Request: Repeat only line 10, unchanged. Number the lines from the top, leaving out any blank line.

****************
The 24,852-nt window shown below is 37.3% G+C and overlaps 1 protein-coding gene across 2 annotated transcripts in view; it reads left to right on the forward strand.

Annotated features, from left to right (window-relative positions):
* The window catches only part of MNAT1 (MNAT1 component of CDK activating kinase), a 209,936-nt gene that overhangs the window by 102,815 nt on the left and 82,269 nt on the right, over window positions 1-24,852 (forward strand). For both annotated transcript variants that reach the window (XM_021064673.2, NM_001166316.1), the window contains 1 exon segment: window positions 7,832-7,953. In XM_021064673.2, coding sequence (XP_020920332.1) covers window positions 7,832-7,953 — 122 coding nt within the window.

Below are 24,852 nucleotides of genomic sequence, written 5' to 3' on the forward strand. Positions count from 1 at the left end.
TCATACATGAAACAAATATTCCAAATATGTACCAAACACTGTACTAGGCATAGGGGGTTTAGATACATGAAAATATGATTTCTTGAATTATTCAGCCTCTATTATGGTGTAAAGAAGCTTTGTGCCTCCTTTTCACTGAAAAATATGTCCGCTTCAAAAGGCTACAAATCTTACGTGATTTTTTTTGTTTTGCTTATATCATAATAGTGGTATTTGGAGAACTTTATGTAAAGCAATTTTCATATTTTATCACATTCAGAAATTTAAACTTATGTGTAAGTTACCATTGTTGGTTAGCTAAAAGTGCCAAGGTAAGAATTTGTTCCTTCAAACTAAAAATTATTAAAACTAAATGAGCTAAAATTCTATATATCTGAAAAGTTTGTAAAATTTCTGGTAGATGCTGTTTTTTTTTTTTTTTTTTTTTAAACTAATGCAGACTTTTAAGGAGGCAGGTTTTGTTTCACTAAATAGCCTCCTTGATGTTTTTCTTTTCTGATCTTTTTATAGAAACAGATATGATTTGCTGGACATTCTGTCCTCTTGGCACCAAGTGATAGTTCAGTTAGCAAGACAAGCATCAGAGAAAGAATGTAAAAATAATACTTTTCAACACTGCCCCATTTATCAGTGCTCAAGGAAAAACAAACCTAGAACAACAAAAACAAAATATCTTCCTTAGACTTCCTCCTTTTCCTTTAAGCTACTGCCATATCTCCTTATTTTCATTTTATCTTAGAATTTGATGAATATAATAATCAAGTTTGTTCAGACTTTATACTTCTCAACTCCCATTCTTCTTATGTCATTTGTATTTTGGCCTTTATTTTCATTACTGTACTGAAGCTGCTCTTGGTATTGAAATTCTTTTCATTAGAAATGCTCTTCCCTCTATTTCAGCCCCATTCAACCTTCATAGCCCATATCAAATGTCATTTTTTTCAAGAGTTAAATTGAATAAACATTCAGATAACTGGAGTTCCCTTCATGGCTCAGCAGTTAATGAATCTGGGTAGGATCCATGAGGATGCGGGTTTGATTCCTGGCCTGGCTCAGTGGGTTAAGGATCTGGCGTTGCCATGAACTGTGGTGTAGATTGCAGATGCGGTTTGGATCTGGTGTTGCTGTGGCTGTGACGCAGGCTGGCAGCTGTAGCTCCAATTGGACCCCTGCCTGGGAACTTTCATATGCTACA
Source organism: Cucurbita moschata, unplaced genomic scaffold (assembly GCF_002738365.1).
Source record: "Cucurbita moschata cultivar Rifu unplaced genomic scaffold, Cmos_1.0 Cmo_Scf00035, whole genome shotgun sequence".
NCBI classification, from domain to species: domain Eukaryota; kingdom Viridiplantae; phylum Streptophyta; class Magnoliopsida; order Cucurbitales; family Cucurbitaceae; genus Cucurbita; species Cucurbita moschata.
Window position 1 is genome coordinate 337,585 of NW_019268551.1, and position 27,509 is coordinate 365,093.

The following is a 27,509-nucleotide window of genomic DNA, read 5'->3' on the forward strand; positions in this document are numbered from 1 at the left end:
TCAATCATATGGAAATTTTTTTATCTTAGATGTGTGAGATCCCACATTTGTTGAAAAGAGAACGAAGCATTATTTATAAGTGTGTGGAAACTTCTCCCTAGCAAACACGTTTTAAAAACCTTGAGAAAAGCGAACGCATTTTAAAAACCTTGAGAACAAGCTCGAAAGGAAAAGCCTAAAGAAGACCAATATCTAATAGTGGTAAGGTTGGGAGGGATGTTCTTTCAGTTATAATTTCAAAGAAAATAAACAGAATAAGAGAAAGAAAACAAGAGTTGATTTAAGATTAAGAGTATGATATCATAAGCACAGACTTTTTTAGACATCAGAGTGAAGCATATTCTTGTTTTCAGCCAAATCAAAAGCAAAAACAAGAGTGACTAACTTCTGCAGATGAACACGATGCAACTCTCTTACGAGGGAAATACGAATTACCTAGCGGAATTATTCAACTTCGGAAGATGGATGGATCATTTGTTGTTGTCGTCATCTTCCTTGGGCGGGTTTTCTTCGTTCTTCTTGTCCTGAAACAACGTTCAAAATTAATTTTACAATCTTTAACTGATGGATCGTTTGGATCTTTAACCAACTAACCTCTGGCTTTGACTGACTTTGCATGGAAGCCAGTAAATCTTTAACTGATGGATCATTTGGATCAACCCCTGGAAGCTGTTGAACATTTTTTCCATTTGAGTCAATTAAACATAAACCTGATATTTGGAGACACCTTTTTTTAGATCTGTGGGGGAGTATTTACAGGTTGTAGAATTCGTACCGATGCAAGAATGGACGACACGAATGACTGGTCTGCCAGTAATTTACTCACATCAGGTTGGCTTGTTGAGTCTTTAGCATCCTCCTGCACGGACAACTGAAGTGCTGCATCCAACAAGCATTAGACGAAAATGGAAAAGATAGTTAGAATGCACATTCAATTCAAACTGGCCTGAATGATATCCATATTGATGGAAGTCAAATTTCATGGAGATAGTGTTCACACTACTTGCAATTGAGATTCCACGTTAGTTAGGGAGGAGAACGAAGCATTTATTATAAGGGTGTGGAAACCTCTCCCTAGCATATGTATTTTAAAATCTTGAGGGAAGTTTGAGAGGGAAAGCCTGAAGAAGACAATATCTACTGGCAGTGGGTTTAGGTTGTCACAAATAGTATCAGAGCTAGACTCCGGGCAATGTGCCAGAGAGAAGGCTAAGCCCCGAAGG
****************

The following is a 27,509-nucleotide window of genomic DNA, read 5'->3' on the forward strand; positions in this document are numbered from 1 at the left end: